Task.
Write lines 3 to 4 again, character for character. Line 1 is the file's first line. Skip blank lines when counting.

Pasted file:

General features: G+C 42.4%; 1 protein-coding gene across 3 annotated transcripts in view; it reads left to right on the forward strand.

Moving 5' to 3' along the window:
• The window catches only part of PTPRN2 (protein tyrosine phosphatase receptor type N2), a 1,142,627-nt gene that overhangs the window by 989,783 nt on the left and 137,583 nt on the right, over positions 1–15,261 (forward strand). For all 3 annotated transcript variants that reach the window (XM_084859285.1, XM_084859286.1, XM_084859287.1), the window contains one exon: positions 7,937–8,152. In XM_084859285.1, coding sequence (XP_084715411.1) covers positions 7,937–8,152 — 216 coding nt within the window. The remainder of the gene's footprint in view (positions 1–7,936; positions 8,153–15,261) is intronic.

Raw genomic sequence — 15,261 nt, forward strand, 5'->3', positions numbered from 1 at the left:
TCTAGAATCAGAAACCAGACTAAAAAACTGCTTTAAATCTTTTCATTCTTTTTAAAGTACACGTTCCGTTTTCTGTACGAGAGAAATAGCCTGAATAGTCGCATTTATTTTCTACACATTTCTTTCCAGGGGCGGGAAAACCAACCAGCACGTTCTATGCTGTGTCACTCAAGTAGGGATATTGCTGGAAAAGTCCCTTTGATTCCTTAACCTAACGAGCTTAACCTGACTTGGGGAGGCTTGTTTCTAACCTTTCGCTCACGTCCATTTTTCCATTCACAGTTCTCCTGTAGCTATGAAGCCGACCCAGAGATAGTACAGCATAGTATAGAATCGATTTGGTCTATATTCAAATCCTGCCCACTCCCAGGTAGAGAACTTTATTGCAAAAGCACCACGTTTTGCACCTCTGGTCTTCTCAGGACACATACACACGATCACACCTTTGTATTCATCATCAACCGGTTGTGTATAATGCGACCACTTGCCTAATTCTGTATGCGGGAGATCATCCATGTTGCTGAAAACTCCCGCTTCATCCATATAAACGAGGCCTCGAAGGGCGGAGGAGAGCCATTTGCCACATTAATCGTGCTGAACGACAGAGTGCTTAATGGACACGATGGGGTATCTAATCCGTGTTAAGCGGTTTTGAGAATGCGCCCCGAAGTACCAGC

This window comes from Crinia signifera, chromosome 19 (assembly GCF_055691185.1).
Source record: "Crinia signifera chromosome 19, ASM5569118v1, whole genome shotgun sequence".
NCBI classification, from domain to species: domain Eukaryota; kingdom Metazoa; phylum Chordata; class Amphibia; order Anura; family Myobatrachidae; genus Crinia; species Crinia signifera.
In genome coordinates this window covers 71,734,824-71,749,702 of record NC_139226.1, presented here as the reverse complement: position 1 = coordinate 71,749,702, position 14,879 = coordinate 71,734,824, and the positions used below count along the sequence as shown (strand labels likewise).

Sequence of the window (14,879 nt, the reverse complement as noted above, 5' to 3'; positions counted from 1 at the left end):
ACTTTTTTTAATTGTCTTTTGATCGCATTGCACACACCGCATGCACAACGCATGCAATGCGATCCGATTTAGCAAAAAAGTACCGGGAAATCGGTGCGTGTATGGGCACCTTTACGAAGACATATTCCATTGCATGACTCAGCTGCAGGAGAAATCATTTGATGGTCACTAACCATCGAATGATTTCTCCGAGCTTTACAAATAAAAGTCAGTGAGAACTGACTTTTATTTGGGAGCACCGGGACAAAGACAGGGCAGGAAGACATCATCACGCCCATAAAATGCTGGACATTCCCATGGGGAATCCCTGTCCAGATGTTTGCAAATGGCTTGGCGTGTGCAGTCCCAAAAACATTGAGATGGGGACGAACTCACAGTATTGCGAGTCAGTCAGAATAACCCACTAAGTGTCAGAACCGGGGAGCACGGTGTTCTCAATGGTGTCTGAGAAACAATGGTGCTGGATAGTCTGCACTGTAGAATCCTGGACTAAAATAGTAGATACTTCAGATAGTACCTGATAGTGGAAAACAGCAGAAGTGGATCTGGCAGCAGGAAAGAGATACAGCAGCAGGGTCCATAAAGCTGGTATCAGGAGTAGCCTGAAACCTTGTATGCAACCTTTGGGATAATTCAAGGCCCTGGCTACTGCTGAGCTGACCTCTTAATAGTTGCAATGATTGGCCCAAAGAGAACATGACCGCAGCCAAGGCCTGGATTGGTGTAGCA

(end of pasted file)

• The window catches only part of PTPRN2 (protein tyrosine phosphatase receptor type N2), a 1,142,627-nt gene that overhangs the window by 989,783 nt on the left and 137,583 nt on the right, over positions 1–15,261 (forward strand). For all 3 annotated transcript variants that reach the window (XM_084859285.1, XM_084859286.1, XM_084859287.1), the window contains one exon: positions 7,937–8,152. In XM_084859285.1, coding sequence (XP_084715411.1) covers positions 7,937–8,152 — 216 coding nt within the window. The remainder of the gene's footprint in view (positions 1–7,936; positions 8,153–15,261) is intronic.

Raw genomic sequence — 15,261 nt, forward strand, 5'->3', positions numbered from 1 at the left: